The stone was named after James Smithson, the English 
chemist who was born in France and established the 
Smithsonian Institution in the United States. It may be 
remarked that this mineral was formerly called "calamine" 
in Great Britain; American "calamine" (now named hemi- 
morphite) is an entirely different zinc mineral. 


Material good enough for jewelry conies from Kelly, 
New Mexico; Laurium, Greece; Santandar, Spain; and 
Tsumeb, South-West Africa. 

Fig. 82 Polished Slab of Banded Smithsonite 

[Ward's Natural Science Establishment.] 


For richness of beauty, the silky banded green of mala- 
chite is unexcelled in the mineral kingdom. Its softness 
prevents its use in rings and other articles of jewelry that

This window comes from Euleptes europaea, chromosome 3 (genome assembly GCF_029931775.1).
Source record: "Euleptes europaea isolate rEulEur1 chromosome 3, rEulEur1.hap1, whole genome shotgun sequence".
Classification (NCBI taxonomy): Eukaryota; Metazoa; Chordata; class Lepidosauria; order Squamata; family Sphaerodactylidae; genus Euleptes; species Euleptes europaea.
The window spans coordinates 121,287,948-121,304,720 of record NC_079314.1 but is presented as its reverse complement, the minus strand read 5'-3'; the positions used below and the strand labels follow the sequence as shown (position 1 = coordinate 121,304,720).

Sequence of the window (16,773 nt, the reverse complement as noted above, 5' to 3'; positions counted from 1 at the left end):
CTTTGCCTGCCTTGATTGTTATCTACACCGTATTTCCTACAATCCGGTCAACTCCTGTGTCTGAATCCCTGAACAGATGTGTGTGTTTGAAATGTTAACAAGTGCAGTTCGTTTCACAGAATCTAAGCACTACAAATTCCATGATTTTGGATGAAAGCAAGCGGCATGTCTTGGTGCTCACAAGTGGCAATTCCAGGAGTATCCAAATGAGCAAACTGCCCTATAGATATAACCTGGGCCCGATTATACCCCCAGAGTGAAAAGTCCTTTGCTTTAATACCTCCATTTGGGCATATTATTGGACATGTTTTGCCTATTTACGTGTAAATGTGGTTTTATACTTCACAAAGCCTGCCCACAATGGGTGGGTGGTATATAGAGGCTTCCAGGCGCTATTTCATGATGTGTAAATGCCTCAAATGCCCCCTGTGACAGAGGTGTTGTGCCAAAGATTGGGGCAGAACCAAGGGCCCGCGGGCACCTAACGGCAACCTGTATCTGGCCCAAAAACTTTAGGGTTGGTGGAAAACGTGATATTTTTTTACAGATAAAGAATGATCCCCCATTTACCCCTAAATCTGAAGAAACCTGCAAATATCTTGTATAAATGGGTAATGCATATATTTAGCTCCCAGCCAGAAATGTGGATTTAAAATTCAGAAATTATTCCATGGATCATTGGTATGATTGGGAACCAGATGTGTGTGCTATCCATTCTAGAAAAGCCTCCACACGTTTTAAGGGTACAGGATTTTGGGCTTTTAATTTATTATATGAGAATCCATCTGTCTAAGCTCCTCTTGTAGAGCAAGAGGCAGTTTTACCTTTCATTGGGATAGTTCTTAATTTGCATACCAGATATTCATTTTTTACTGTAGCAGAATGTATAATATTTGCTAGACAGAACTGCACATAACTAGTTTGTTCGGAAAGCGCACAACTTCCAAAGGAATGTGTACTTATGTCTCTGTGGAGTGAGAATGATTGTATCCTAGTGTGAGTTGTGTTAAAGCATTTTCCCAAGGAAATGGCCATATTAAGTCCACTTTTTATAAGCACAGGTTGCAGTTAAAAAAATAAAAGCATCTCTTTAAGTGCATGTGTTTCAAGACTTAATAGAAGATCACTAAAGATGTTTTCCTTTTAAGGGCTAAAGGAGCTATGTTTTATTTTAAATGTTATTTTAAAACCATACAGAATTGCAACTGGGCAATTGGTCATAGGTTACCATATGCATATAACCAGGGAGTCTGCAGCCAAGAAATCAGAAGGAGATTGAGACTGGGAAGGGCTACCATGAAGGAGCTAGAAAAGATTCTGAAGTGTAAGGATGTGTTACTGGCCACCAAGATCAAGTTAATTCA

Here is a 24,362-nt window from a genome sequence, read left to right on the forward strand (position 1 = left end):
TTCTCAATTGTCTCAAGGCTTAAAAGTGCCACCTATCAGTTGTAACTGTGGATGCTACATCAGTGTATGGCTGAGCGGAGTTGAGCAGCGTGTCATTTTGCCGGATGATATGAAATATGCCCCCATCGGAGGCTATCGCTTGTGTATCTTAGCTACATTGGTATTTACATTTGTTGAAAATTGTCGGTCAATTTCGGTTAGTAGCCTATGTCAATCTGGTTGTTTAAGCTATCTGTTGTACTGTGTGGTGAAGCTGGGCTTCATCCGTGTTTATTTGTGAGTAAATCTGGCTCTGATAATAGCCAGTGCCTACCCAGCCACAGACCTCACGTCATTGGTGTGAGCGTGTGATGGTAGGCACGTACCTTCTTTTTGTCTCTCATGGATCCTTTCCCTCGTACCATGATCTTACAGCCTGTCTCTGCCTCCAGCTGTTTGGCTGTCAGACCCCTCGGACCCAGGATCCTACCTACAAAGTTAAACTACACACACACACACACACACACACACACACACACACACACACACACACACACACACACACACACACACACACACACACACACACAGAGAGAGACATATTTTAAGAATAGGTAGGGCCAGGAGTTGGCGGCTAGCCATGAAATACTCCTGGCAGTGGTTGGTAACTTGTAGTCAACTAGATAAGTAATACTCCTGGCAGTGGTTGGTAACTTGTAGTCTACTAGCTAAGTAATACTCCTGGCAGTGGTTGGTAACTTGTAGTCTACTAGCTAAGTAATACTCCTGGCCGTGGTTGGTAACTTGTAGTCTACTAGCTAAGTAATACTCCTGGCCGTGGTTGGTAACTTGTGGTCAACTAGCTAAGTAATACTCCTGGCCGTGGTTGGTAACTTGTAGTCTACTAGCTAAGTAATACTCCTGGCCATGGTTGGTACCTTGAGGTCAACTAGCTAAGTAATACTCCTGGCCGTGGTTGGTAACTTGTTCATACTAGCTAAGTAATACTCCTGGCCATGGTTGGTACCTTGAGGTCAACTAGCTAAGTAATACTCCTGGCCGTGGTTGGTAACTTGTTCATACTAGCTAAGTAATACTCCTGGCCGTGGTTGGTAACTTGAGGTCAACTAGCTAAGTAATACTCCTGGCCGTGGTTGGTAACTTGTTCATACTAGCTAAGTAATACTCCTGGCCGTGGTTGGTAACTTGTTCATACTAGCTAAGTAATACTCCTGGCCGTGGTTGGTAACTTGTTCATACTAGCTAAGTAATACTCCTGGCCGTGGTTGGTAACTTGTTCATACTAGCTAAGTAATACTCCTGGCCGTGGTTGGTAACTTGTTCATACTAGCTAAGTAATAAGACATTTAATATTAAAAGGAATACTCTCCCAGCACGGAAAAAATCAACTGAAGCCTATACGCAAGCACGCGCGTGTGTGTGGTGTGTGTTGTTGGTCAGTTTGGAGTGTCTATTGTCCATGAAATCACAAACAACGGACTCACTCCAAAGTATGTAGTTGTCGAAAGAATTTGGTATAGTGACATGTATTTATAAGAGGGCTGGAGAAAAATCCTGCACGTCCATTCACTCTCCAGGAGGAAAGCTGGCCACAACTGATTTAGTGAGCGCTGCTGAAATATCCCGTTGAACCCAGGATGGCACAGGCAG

are subjected to much wear, but its bright opaque color 
makes it eminently suitable for pins, necklaces, and but- 
tons. As a favorite stone of Czarist Russia, malachite was 
extravagantly carved into bowls, table tops, vases, and 
jewel boxes. 


The agatelike banding, superbly shown in Fig. 83, is 
due to slow deposition from solution, for malachite is 
a secondary mineral occurring where copper ores have 
undergone certain processes of weathering that involve the 

Fig. 83 Banded Gem Malachite 

[Ward's Natural Science Establishment.] 

addition of carbonic acid. Malachite is a basic carbonate 
of copper, and like all carbonates it effervesces in acid. 

Malachite crystallizes in the monoclinic system, but it 
seldom appears in sharply defined crystals; it is usually 
seen in massive rounded shapes. Most of the crystals of 
malachite that have been found were once crystals of 
azurite (a gem mineral of similar composition) which have 


altered with a fibrous effect to the more stable compound.